Royce Invest

Royce Invest

“Don’t worry – I’ve seen movies like this before.”

It’s interesting because RVT management is one of the few that can actually say this and mean it. This is one of the oldest CEFs and has been delivering outstanding value to shareholders for almost four decades. RVT has massively outperformed the S&P 500 and billionaire value investor Warren Buffett’s Berkshire Hathaway (BRK.A) (BRK.B) since the late 90s (this is up to where YCharts was able to show relative total returns).

Data by YCharts

RVT is heavily diversified across 478 securities in the small-cap value space. The CEF is composed of 90% US-based equity investments and carries a small 4% leverage. A $10,000 investment in RVT in January 2010 would have produced $14,032 in total distributions to date, and you would be sitting on a modest 16% capital gain. This calculates to a healthy 10.8% average annual yield. (Source: Portfolio Visualizer)


Portfolio Visualizer

RVT earns most of its distribution in the form of Short-Term or Long-Term capital gains and employs a small Return of Capital (‘ROC’) component. (DataSource: RVT)

Distribution Per Share


Just Realized ST Gains

Just Realized LT Gains



$0.0432 (3%)

$0.1223 (12%)

$0.8071 (78%)

$0.0664 (7%)

*It is noteworthy that RVT’s distributions are variable per its managed distribution policy. The CEF’s quarterly distributions will be an annual rate of 7% of the average of the prior four quarter-end NAV, with Q4 being the greater of these annualized rates or the distribution required by IRS regulations. We expect $0.29/share in Q4 distributions per this distribution policy.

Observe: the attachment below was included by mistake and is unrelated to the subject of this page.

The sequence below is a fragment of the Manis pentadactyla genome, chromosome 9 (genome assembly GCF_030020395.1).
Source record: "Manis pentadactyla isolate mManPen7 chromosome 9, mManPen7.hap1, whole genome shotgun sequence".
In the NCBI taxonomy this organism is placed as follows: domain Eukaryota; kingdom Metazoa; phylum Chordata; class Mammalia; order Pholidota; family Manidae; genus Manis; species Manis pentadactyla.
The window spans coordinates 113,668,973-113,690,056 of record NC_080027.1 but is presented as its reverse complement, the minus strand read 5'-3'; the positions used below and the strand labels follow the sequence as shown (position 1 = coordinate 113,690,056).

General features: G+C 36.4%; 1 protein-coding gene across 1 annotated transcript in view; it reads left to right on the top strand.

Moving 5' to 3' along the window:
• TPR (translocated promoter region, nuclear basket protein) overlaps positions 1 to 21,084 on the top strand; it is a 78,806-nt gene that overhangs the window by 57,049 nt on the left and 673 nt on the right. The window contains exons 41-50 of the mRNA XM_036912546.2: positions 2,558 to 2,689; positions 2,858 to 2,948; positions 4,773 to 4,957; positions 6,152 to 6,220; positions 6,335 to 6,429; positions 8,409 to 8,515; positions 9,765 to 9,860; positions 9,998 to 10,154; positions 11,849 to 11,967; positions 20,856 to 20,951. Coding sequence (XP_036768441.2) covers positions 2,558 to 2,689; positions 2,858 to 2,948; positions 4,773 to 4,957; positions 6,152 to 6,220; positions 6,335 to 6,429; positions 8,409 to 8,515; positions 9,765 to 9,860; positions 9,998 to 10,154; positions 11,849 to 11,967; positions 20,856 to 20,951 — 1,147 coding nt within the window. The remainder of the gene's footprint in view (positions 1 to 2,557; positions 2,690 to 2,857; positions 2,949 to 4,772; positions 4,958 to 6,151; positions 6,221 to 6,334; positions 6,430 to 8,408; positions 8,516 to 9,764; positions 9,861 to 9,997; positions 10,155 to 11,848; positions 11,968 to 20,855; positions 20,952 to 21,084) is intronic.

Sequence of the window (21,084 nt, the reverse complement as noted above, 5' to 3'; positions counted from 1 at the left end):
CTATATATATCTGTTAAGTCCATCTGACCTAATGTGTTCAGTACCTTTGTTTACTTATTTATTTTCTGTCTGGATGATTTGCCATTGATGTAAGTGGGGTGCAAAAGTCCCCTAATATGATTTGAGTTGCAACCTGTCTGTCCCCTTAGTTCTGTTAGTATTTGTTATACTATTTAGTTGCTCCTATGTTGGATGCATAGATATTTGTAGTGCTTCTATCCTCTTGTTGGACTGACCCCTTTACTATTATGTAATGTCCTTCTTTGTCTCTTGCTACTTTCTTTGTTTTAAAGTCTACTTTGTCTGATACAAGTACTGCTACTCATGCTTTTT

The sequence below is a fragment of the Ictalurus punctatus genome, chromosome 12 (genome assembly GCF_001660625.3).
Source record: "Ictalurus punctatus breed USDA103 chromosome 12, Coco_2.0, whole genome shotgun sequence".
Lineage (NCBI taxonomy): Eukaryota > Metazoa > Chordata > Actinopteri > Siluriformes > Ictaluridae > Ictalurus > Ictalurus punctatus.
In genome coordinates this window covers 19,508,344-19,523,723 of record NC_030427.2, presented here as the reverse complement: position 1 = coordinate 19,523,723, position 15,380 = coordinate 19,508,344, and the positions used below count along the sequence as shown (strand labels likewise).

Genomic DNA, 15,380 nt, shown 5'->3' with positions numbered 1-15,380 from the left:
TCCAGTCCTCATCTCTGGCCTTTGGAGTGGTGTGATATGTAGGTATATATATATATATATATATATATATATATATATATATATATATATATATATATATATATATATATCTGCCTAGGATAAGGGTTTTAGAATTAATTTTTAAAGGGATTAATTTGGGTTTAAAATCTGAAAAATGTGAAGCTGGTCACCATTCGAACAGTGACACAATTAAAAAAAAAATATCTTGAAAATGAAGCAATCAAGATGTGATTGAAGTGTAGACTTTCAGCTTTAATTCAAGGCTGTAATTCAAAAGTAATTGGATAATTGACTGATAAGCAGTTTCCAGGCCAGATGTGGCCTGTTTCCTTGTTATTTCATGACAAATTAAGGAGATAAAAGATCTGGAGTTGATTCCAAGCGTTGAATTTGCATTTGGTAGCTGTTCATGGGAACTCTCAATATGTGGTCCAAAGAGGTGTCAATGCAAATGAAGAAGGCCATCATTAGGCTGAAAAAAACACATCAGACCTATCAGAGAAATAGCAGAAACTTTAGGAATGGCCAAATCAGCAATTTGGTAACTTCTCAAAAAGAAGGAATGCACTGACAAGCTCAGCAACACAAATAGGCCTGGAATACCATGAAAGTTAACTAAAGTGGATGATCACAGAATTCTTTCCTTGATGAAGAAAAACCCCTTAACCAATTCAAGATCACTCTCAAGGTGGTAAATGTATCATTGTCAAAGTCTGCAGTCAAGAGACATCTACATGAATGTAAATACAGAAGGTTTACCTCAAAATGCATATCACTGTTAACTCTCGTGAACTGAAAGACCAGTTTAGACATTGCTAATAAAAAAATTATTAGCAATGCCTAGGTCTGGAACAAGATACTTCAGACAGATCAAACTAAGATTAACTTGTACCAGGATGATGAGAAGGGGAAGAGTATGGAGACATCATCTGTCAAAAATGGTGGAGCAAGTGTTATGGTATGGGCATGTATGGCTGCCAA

Value stocks present the best opportunities in this bear market. Their relatively low valuation offers a much-needed margin of safety in these punitive market conditions. Are you looking to hop onto the value train? RVT’s 9.1%* yield offers solid diversification in this category, and you don’t have to lose out on income in the process.




If you approached the financial markets as a persistent buyer in 2021 and are a persistent seller in YTD 2022, you are doing it wrong. We get a lot of comments for our articles, with investors attacking our timing, saying that the best time to buy anything will be when the Fed pivots from its hawkish pursuits. Let me share the wise words of the Oracle of Omaha.

Most people get interested in stocks when everyone else is. The time to get interested is when no one else is. You can’t buy what is popular and do well. – Warren Buffett

Buy high, sell higher was the motto of 2021. The proliferation of blank check IPOs (SPACs), cannabis revival, an intense billionaire interest in cryptocurrencies, controversial short squeezes, and so much more. To me, it sounds like a lot of work to keep track of what is cool, buy as it rises, and sell it before it falls down the cliff.

From home appliances to checkout counters at the grocery store, we aspire for increased simplification through automation. Why should it be different for income? At HDO, we help investors generate paychecks in sickness and health, employment and retirement, and most importantly, in bull and bear markets. With an adequately diversified portfolio of income generators, you, too, can sleep well at night as the paychecks come in passively. Two picks with up to ~10% yields for a dream retirement.